Saudi Arabia says women allowed to perform Hajj without male guardians

Saudi Arabia says women allowed to perform Hajj without male guardians
Women will now be allowed to partake in the holy Hajj pilgrimage in Saudi Arabia without needing a male guardian accompanying them.
2 min read
14 June, 2021
The Hajj has been restricted due to Covid-19. [Getty]


Muslim women can now take part in the Hajj pilgrimage in Saudi Arabia without a male guardian accompanying them, according to local media.

Women will still need to travel with other women, the Saudi Ministry of Hajj and Umrah said on Sunday, but will no longer require a male chaperone during the visit.

Saudi women will also be allowed to live without a male guardian, local Saudi media reported last week, the latest in a series of social reforms in the country.

In 2019, a decree allowed women to travel abroad without permission from their guardians. Amendments that year also allowed women to register childbirths, marriages, or divorces when previously they required a male guardian present.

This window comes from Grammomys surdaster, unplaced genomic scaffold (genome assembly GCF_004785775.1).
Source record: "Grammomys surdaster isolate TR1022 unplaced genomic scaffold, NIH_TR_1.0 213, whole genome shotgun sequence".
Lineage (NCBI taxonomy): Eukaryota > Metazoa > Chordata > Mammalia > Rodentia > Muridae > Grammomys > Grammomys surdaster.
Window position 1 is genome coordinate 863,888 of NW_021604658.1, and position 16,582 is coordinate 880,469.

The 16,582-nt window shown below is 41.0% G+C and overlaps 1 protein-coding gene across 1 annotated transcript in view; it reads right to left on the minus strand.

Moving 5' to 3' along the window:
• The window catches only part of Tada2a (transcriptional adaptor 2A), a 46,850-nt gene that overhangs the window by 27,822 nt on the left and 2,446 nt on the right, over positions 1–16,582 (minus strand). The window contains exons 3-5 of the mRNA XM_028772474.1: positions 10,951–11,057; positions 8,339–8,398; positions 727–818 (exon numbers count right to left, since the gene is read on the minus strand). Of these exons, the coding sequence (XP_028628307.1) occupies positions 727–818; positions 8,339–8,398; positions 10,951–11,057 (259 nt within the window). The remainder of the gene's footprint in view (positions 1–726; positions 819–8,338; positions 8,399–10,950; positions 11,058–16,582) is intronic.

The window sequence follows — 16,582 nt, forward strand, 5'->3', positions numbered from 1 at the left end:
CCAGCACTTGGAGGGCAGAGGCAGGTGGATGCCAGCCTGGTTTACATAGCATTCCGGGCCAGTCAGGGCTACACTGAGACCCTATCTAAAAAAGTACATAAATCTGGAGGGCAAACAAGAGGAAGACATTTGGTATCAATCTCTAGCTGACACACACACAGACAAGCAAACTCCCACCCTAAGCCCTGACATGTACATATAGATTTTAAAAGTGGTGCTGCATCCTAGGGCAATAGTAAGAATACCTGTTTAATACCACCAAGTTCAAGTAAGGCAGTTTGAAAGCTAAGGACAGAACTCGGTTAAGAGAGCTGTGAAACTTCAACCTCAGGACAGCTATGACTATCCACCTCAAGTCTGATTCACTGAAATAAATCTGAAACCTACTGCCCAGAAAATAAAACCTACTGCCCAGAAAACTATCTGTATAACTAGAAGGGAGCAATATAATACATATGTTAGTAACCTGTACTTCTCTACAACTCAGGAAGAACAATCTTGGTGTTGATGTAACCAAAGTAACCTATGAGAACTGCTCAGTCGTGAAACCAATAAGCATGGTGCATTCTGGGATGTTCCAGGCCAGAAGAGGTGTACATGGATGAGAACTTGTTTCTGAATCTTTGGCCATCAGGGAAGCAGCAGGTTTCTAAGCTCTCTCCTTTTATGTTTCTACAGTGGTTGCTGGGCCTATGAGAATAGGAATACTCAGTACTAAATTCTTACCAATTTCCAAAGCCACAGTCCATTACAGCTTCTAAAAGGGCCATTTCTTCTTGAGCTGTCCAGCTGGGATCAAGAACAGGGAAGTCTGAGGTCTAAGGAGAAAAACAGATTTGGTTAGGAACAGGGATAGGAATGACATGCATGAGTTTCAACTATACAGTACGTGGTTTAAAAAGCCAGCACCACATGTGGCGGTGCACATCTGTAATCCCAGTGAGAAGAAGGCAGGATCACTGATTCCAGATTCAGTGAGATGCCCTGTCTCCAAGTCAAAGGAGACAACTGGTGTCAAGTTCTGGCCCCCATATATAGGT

Despite this, rights groups say that women's activists are still silenced, with some ending up behind bars.

The Hajj - one of the five pillars of Islam - is to be undertaken once in the lifetime by every able-bodied Muslim.

The Hajj, scheduled to be held in July, would be limited to those who have been vaccinated and are aged 18-65 with no chronic illnesses, it said. Foreigners will also not be allowed to take part.

The festival typically packs millions of pilgrims into congested religious sites and could be a major source of contagion amid the coronavirus pandemic.

Only up to 10,000 Muslims took part in last year's Hajj, a far cry from the 2.5 million who participated in the five-day annual pilgrimage in 2019 before the pandemic.

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A scaled-down Hajj represents a major loss of revenue for the kingdom, already reeling from the twin shocks of the virus-induced slowdown and a plunge in oil prices.

Saudi Arabia has so far recorded more than 460,000 coronavirus infections, including 7,537 deaths.

Hosting the Hajj is a matter of prestige for Saudi rulers, for whom the custodianship of Islam's holiest sites grants an important political legitimacy in the Muslim world.